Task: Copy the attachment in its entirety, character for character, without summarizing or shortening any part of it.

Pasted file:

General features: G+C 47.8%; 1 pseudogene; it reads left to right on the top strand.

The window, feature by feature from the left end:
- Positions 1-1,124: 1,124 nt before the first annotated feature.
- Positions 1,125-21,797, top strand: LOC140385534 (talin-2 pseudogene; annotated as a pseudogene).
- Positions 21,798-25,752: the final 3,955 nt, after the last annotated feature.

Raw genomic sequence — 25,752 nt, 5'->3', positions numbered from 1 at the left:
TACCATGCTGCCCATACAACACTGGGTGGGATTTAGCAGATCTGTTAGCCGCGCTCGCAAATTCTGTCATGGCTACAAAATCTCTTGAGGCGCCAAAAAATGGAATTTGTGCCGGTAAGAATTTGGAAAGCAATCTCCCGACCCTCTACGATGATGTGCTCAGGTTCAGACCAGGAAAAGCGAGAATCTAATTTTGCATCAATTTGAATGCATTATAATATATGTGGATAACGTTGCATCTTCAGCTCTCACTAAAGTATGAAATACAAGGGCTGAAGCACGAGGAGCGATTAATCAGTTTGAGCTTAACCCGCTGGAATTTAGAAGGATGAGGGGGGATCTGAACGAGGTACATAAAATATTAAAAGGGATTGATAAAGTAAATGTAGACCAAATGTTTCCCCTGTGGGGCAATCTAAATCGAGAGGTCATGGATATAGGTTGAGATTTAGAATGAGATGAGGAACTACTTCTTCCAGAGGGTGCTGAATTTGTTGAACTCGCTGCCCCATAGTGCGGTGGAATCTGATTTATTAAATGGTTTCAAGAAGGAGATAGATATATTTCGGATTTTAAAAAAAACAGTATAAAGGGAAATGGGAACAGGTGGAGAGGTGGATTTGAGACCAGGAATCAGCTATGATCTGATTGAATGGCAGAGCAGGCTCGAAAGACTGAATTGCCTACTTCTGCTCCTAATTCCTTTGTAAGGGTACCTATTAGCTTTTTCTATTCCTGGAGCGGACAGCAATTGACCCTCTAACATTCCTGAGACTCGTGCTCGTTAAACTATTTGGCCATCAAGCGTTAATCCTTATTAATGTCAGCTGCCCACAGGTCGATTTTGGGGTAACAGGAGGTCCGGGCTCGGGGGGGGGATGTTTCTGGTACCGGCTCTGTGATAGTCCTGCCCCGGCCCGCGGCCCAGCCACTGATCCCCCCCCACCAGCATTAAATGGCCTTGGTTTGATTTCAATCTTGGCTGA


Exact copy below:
General features: G+C 47.8%; 1 pseudogene; it reads left to right on the top strand.

The window, feature by feature from the left end:
- Positions 1-1,124: 1,124 nt before the first annotated feature.
- Positions 1,125-21,797, top strand: LOC140385534 (talin-2 pseudogene; annotated as a pseudogene).
- Positions 21,798-25,752: the final 3,955 nt, after the last annotated feature.

Raw genomic sequence — 25,752 nt, 5'->3', positions numbered from 1 at the left:
TACCATGCTGCCCATACAACACTGGGTGGGATTTAGCAGATCTGTTAGCCGCGCTCGCAAATTCTGTCATGGCTACAAAATCTCTTGAGGCGCCAAAAAATGGAATTTGTGCCGGTAAGAATTTGGAAAGCAATCTCCCGACCCTCTACGATGATGTGCTCAGGTTCAGACCAGGAAAAGCGAGAATCTAATTTTGCATCAATTTGAATGCATTATAATATATGTGGATAACGTTGCATCTTCAGCTCTCACTAAAGTATGAAATACAAGGGCTGAAGCACGAGGAGCGATTAATCAGTTTGAGCTTAACCCGCTGGAATTTAGAAGGATGAGGGGGGATCTGAACGAGGTACATAAAATATTAAAAGGGATTGATAAAGTAAATGTAGACCAAATGTTTCCCCTGTGGGGCAATCTAAATCGAGAGGTCATGGATATAGGTTGAGATTTAGAATGAGATGAGGAACTACTTCTTCCAGAGGGTGCTGAATTTGTTGAACTCGCTGCCCCATAGTGCGGTGGAATCTGATTTATTAAATGGTTTCAAGAAGGAGATAGATATATTTCGGATTTTAAAAAAAACAGTATAAAGGGAAATGGGAACAGGTGGAGAGGTGGATTTGAGACCAGGAATCAGCTATGATCTGATTGAATGGCAGAGCAGGCTCGAAAGACTGAATTGCCTACTTCTGCTCCTAATTCCTTTGTAAGGGTACCTATTAGCTTTTTCTATTCCTGGAGCGGACAGCAATTGACCCTCTAACATTCCTGAGACTCGTGCTCGTTAAACTATTTGGCCATCAAGCGTTAATCCTTATTAATGTCAGCTGCCCACAGGTCGATTTTGGGGTAACAGGAGGTCCGGGCTCGGGGGGGGGATGTTTCTGGTACCGGCTCTGTGATAGTCCTGCCCCGGCCCGCGGCCCAGCCACTGATCCCCCCCCACCAGCATTAAATGGCCTTGGTTTGATTTCAATCTTGGCTGA